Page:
Other PDE5 inhibitors (i.e. Spedra, Cialis, and Levitra) are prescription-only medications and therefore must be prescribed by a doctor.
Lifestyle modifications, especially for younger patients, can be of exceptional benefit when managing erectile dysfunction. Depending on your lifestyle, your doctor can recommend which areas to work on, such as:
Physical activity: Studies have shown that those who exercise more frequently have a lower risk of developing ED. Increasing physical activity helps improve your cardiovascular fitness and enhance blood flow to many parts of the body - including the penis! Additionally, exercising regularly helps boost self-esteem and has a positive impact on the psychological stresses associated with sexual dysfunction.
Weight loss: Evidence has found a direct link between obesity and erectile dysfunction. It is thought that obesity is associated with a metabolic syndrome causing reduced testosterone levels which result in erectile dysfunction. Therefore, for those who are overweight, losing weight will raise testosterone levels and help achieve and/or maintain an erection.
Smoking: Research shows that smoking, either directly or passively, contributes to erectile dysfunction. The good news? Studies also confirm that stopping smoking significantly enhances sexual function. If you are wanting to quit, we suggest going to your GP or local pharmacy and asking for advice. It’s never too late!
Alcohol: Chronic alcohol abuse (or diagnosed alcohol dependence) has been shown to impede one’s ability to sustain an erection. Although, oddly enough, consuming small amounts of alcohol may be related to reduced anxiety and heightened confidence--thereby improving sexual function. So if you do drink alcohol, it is recommended only to drink in moderation and stick to the national guide for men and women.
Dietary changes: Following a diet rich in fruit, vegetables, and legumes whilst limiting your intake of red meats, full-fat dairy, and large amounts of sugar has been directly associated with a reduced risk of ED. It is thought that this diet helps protect the cardiovascular system and allows for better blood flow to the penis.
Talking therapies such as cognitive behavioural therapy (CBT) can take place with a therapist who specialises in erectile dysfunction. The aim of CBT is to talk through any feelings or experiences which may contribute to ED.
CBT teaches methods of replacing negative thoughts with more positive ones, focuses on improvement techniques, and helps individuals to feel better about themselves. For victims of sexual trauma, CBT can also help address the issues linked to the negative connotations experienced during sexual intercourse. If you or someone you know has been the victim of sexual abuse, violence, or assault, please see this Yoxly page for more support and advice.
In cases where medication, lifestyle changes, or behavioural therapies have been unsuccessful in managing erectile dysfunction, your doctor may refer you to a urologist for further consultation and/or treatment options.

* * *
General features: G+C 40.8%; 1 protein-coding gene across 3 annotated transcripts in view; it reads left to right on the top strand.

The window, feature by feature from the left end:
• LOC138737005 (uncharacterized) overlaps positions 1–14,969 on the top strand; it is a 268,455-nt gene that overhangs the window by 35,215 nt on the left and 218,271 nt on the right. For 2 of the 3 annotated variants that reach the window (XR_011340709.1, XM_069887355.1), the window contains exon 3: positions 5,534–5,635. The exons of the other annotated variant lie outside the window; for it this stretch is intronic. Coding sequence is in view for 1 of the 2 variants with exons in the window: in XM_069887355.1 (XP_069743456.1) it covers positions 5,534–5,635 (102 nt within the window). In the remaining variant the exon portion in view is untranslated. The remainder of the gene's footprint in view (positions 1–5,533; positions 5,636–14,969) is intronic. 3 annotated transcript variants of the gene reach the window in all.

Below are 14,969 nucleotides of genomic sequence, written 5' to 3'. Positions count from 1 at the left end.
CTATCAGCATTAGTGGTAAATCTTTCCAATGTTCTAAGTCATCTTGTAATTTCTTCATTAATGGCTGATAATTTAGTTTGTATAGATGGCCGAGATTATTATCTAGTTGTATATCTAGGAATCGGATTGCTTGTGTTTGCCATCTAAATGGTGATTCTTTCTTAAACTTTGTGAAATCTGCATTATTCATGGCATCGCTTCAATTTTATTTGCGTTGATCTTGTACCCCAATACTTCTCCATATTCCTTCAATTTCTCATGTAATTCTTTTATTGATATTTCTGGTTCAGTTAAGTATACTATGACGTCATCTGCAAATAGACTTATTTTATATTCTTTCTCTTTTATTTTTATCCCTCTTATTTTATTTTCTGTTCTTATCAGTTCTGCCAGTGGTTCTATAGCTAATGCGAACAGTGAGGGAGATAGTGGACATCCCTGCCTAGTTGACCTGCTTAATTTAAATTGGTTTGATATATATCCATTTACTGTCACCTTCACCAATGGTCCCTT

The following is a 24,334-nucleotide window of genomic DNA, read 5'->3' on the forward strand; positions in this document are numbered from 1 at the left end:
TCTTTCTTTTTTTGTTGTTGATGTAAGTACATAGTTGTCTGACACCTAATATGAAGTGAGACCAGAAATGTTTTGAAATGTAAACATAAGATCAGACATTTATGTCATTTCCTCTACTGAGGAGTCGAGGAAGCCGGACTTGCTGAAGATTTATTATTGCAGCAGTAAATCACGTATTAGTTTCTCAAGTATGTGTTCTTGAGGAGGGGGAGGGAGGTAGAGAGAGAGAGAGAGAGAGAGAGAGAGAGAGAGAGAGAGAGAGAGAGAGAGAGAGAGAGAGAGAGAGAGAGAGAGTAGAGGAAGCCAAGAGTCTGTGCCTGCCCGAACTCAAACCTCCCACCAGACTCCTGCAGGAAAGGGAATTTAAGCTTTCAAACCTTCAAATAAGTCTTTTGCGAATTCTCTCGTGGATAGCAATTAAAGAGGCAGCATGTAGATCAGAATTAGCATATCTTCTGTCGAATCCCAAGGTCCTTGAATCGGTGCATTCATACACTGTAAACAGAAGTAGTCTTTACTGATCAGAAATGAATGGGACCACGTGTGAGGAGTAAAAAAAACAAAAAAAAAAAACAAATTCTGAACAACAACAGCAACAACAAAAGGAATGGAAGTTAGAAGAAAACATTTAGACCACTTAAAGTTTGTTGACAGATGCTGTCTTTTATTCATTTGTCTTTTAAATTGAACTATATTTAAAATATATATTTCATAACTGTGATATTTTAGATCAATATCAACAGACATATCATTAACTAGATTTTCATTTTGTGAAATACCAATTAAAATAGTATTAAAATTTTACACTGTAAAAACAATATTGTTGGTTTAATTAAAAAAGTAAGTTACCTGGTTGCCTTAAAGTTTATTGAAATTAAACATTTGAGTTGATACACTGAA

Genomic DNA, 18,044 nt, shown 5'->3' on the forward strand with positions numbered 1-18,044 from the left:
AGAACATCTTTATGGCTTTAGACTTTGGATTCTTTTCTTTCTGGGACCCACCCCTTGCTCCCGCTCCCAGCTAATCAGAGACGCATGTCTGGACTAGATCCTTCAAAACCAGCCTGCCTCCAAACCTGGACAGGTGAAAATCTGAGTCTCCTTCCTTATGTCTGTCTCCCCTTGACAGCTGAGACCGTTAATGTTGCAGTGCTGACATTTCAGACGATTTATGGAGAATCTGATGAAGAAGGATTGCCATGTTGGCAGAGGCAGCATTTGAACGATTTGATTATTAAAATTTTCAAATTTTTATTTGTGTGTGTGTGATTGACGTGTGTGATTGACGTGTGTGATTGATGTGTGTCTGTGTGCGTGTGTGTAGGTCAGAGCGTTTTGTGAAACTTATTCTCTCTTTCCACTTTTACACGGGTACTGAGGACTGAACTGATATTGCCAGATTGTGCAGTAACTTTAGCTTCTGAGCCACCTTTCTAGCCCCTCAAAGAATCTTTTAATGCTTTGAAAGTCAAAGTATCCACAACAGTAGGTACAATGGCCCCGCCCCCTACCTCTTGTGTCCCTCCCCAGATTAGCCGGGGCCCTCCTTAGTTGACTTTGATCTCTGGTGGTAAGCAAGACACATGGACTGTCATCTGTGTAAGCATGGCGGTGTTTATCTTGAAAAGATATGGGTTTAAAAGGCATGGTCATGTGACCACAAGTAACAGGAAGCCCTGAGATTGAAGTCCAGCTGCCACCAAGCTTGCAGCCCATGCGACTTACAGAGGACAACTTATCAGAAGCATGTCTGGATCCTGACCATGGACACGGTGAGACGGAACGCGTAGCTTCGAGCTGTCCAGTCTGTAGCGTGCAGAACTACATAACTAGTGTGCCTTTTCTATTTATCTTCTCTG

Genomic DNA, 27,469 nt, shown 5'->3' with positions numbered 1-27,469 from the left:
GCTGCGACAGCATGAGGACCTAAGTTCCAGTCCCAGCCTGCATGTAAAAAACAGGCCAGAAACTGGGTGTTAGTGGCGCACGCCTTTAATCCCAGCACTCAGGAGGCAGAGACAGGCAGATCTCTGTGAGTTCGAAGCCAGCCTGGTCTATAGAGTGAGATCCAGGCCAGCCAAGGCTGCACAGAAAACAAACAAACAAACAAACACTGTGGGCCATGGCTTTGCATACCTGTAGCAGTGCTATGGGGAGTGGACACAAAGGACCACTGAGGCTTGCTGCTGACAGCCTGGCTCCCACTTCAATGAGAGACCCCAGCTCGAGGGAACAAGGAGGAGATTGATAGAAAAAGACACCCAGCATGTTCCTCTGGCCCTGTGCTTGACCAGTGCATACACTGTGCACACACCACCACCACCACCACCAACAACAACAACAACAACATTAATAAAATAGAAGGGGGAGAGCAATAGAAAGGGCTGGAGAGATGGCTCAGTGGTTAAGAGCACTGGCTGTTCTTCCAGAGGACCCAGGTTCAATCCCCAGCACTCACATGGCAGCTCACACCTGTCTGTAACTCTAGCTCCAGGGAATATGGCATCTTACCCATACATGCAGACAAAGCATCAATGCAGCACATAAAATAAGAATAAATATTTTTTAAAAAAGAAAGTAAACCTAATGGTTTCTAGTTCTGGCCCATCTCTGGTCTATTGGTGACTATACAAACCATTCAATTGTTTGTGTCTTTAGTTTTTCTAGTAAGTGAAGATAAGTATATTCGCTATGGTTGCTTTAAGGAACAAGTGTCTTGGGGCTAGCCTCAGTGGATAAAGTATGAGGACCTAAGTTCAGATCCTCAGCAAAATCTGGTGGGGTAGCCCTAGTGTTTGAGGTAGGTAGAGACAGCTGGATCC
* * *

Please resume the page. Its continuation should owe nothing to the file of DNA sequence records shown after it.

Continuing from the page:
Surgical treatment can include:
Penile implant: A prosthesis, or penile implant, usually made out of silicone, can be placed in the penis. The implant can be inflatable (mechanical erection via a pump) or malleable (can be shaped), allowing you to adjust your erection to a suitable sexual position.
Vascular surgery: This procedure involves the repair of the arteries in the penis to help restore blood flow.
A penis pump works by using suction to draw blood into the penis. The pump creates a vacuum to help the blood fill your arteries, causing your penis to become erect. A constriction ring is then placed around the base of the penis to prevent blood from flowing out of the penis and maintain the erection during sexual activity. It is important to not wear the constriction ring for over 20 minutes due to restricted blood flow.
The Bottom Line - Breaking The Silence
Denial delays the inevitable. Some make excuses, saying that they’ve drunk too much or that they’re too tired. And so, instead of doing what they’d normally do when they have a bodily concern--i.e. see a doctor--they suffer in silence.
Many may notice an impact on their relationship(s). They may stop initiating sex because of fear that they’ll be unable to perform. Their partner(s) may be too nervous to bring it up in conversation, and so it can cause disruption in their sex life and/or relationships.
So it’s time we start openly discussing ED amongst our peers, partners and loved ones. We need to reassure one another that like most other organs in our body, change in or loss of function can happen naturally. But we need to be honest about what our bodies are going through in order to correctly identify the cause and find the most appropriate treatment to allow ourselves to continue to live healthy, happy, and fulfilling lives.
Hassan Thwaini is a qualified Clinical Pharmacist who has completed his Master's degree at the University of Sunderland. Since then he has not only pursued community and clinical pharmacy, but has expanded to aid in humanitarian work across the less fortunate areas of the globe. Hassan is currently working as a medical writer and has successfully been published within various nutritional websites, produced unique content for his university board, and carried out research for renowned surgeons.